Posted by: roamingolivia | July 26, 2011

An NHS visit, five years after moving to the UK


When I first moved to the UK, I had a very American approach to health care. Namely, I wanted to leave every visit with drugs, or potential access to drugs. I very vividly remember the first visits I had with my “GP” (General Practitioner) doctor in the UK. The interviews went something like this:

Me: I am not feeling well. I have a sinus infection.
Doctor: You look ill. You should probably sleep and drink juice. If it’s not better soon, you should make another appointment.

As an American, this was insane. In the US, I probably took antibiotics a few times a year for various infections. I think part of why I was sick so much was that I was still getting over the various parasites I picked up in Central Asia and Africa, which was probably hard for my immune system.

So I was pretty shocked by this seemingly careless attitude towards my immediate health needs. It seemed ludicrous that their actual advice was to wait, sleep and eat. But I usually was better within a few days. And it made me feel better to talk to a doctor.

I like to loosely term this approach to healthcare as the “personal counselling” type of healthcare – the doctors are basically there to make sure there’s nothing seriously wrong with you, and to make you feel better by talking to someone about it. It is also a useful counterbalance to Googling your own symptoms on the internet, at which point you discover you have an incredibly rare form of cancer. The phone number you can call and just talk to a nurse, who inevitably tells you “if it gets worse, go see a doctor” (but in a more knowledgeable way) is another form of this type of healthcare.

(Note: this blog post does not address actually serious health issues and the NHS’s treatment of them.)

I’ve been sick less since those early days. I am no longer a student and thus not exposed to the onslaught of student germs and late-night bar-wandering. Plus, in the five years I’ve been living in the UK, I have become more of a grown-up. I eat real food and exercise kind of regularly, and it’s all quite boring stuff but it probably helped to prevent me from getting colds, sinus infections, etc. as much as I did. It has probably helped that I don’t take antibiotics, but that’s just a theory.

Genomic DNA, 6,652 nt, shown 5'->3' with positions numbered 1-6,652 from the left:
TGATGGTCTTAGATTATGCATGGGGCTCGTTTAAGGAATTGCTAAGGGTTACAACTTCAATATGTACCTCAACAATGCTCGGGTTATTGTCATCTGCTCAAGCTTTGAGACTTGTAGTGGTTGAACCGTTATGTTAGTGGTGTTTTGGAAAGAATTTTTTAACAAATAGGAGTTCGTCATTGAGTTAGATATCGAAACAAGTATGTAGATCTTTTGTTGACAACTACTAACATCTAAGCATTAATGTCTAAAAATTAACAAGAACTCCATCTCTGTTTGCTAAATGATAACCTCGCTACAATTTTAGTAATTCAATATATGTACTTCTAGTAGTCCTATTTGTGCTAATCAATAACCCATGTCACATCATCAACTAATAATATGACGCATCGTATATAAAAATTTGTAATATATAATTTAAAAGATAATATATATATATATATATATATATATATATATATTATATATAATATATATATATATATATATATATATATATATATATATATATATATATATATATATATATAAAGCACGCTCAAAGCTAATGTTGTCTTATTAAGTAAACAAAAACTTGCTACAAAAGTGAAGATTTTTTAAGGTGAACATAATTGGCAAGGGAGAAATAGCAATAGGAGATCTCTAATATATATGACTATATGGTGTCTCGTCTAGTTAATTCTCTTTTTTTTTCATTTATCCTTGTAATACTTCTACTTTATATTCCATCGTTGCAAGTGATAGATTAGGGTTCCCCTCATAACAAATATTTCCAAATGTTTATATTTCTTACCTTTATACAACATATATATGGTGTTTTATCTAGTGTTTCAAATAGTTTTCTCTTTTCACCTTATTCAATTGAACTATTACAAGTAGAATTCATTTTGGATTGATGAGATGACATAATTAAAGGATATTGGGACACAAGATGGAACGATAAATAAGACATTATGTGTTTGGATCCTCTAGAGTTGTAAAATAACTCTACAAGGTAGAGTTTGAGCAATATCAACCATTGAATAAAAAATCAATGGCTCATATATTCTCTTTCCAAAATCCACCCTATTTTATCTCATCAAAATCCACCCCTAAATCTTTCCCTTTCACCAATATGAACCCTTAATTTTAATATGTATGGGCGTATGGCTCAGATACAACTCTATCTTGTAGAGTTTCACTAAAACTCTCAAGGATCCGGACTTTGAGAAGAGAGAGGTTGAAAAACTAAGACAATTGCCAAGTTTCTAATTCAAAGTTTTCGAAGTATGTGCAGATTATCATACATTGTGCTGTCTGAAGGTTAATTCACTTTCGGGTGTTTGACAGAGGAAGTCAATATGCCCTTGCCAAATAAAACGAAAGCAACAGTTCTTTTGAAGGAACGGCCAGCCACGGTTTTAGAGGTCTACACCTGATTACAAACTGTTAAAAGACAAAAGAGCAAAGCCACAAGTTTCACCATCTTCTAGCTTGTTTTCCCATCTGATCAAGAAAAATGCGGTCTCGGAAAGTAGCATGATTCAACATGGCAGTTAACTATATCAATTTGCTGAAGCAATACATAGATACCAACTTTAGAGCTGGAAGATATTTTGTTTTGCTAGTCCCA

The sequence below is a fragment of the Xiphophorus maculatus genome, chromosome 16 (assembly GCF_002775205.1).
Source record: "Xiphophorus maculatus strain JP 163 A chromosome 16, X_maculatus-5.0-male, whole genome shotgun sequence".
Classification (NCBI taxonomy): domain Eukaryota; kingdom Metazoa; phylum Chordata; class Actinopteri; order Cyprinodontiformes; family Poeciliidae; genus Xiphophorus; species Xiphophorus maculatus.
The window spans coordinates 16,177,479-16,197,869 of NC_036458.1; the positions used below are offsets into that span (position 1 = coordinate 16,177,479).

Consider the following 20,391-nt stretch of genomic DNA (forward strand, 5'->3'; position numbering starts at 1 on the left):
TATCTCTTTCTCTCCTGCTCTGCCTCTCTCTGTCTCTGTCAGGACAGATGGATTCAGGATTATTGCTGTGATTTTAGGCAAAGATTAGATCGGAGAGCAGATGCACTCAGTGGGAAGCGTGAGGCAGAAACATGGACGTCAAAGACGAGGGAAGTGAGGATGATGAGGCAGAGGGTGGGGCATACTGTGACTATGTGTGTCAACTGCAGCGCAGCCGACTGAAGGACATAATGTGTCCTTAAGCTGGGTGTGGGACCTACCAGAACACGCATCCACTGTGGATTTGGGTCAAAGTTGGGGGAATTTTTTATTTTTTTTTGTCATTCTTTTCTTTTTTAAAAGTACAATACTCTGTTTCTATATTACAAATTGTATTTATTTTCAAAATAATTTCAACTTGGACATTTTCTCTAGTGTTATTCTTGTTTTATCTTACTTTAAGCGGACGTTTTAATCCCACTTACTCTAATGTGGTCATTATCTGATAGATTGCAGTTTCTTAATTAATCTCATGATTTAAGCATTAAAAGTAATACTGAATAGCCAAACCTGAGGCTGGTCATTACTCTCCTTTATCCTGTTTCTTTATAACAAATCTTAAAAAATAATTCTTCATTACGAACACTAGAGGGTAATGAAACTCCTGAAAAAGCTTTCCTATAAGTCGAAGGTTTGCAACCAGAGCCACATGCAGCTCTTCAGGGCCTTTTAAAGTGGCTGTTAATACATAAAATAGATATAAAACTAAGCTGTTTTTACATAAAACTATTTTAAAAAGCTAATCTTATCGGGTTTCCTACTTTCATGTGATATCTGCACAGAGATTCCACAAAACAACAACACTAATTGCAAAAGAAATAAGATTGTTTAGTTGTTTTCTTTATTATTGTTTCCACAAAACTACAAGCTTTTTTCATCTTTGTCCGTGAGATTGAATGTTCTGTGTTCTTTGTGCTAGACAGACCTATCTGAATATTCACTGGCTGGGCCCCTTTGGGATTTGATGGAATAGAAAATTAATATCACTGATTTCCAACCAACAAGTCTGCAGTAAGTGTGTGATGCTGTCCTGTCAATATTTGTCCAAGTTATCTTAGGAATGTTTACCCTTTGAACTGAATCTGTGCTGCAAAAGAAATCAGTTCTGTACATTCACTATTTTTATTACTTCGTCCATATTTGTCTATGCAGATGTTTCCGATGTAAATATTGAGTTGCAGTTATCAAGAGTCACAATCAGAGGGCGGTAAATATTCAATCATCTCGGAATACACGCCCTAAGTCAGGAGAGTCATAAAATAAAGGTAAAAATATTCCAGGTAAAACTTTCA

I have been gradually, or not-so-gradually, developing some kind of head infection in the past few weeks, through busy-ness and exhaustion, and I decided to go to the NHS this weekend for a discussion with my doctor about my health.

Or so I thought. I went to a walk-in centre, where they process dozens of cases an hour. The doctor looked even more exhausted, and possibly more ill, than I was. He asked me what I thought was wrong with myself. I told him. He didn’t examine me in any way, or take my temperature or look in my nose or ears. He said, “And what do your doctors usually do?” I looked confused. He asked, “Antibiotics?” I said, “Yeah, sometimes.” He asked if it worked. I said yes. Then he printed me a prescription for antibiotics.

I left the office in a state of confusion about what to do next. I had wanted to go and for him to listen to me and tell me what to do, knowing that it would probably be sleep more and eat better. He had probably assumed that I was attempting to get antibiotics, particularly because I’m American. I had no idea if I was actually supposed to take the antibiotics. It was confusing, and weird, and made me realise that I am very used to this health-counseling system.

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Responses

  1. Not all US doctors are quick with the drugs— I went to my doctor the other day because of my eczema — a previous doctor had given me a steriod type cream that had wiped it out — thinking this doctor would do the same, instead he counseled me about it, then said drink lots of water (eczema is dry skin) and take cool showers (hot water dries out skin). No prescription! I was upset at first then realized that his treatment was in the long runner better. Although I still have the eczema and have bought OTC cream which makes it better. But anyway I have learned to drink lots of water — which makes me feel better, but requires more bathroom visits. haven’t taken to cool showers maybe thats why I still have the eczema!


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